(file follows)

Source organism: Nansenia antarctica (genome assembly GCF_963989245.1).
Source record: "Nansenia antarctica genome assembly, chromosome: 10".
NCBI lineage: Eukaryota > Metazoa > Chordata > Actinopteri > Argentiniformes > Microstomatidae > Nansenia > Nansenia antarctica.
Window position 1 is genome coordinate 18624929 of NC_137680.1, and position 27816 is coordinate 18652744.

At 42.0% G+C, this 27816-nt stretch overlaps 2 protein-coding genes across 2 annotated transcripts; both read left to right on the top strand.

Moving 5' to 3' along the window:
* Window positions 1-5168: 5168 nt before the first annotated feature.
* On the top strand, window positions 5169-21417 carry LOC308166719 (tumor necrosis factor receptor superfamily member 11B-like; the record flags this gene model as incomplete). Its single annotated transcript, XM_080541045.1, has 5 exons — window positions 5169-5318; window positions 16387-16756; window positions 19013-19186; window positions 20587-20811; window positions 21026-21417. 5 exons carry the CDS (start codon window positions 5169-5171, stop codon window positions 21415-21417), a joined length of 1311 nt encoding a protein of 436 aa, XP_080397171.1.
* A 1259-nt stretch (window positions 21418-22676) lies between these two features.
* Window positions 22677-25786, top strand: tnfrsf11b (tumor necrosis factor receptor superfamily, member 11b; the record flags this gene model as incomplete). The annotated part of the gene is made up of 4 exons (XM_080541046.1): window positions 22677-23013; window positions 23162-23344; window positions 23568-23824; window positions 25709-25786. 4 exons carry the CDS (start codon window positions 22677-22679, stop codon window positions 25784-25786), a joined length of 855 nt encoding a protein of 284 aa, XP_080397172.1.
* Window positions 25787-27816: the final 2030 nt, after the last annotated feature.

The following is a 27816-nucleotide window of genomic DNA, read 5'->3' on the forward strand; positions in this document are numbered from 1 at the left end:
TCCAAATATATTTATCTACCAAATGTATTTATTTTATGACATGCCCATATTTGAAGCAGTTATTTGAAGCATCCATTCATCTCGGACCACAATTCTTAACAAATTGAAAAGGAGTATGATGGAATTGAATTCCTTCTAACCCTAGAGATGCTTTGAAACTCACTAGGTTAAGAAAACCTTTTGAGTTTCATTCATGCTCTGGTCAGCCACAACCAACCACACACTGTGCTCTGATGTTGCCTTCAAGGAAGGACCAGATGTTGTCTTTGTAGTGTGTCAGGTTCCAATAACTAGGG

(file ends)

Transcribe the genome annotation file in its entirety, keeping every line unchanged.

Source organism: Nansenia antarctica (genome assembly GCF_963989245.1).
Source record: "Nansenia antarctica genome assembly, chromosome: 10".
NCBI lineage: Eukaryota > Metazoa > Chordata > Actinopteri > Argentiniformes > Microstomatidae > Nansenia > Nansenia antarctica.
Window position 1 is genome coordinate 18624929 of NC_137680.1, and position 27816 is coordinate 18652744.

At 42.0% G+C, this 27816-nt stretch overlaps 2 protein-coding genes across 2 annotated transcripts; both read left to right on the top strand.

Moving 5' to 3' along the window:
* Window positions 1-5168: 5168 nt before the first annotated feature.
* On the top strand, window positions 5169-21417 carry LOC308166719 (tumor necrosis factor receptor superfamily member 11B-like; the record flags this gene model as incomplete). Its single annotated transcript, XM_080541045.1, has 5 exons — window positions 5169-5318; window positions 16387-16756; window positions 19013-19186; window positions 20587-20811; window positions 21026-21417. 5 exons carry the CDS (start codon window positions 5169-5171, stop codon window positions 21415-21417), a joined length of 1311 nt encoding a protein of 436 aa, XP_080397171.1.
* A 1259-nt stretch (window positions 21418-22676) lies between these two features.
* Window positions 22677-25786, top strand: tnfrsf11b (tumor necrosis factor receptor superfamily, member 11b; the record flags this gene model as incomplete). The annotated part of the gene is made up of 4 exons (XM_080541046.1): window positions 22677-23013; window positions 23162-23344; window positions 23568-23824; window positions 25709-25786. 4 exons carry the CDS (start codon window positions 22677-22679, stop codon window positions 25784-25786), a joined length of 855 nt encoding a protein of 284 aa, XP_080397172.1.
* Window positions 25787-27816: the final 2030 nt, after the last annotated feature.

The following is a 27816-nucleotide window of genomic DNA, read 5'->3' on the forward strand; positions in this document are numbered from 1 at the left end:
TCCAAATATATTTATCTACCAAATGTATTTATTTTATGACATGCCCATATTTGAAGCAGTTATTTGAAGCATCCATTCATCTCGGACCACAATTCTTAACAAATTGAAAAGGAGTATGATGGAATTGAATTCCTTCTAACCCTAGAGATGCTTTGAAACTCACTAGGTTAAGAAAACCTTTTGAGTTTCATTCATGCTCTGGTCAGCCACAACCAACCACACACTGTGCTCTGATGTTGCCTTCAAGGAAGGACCAGATGTTGTCTTTGTAGTGTGTCAGGTTCCAATAACTAGGG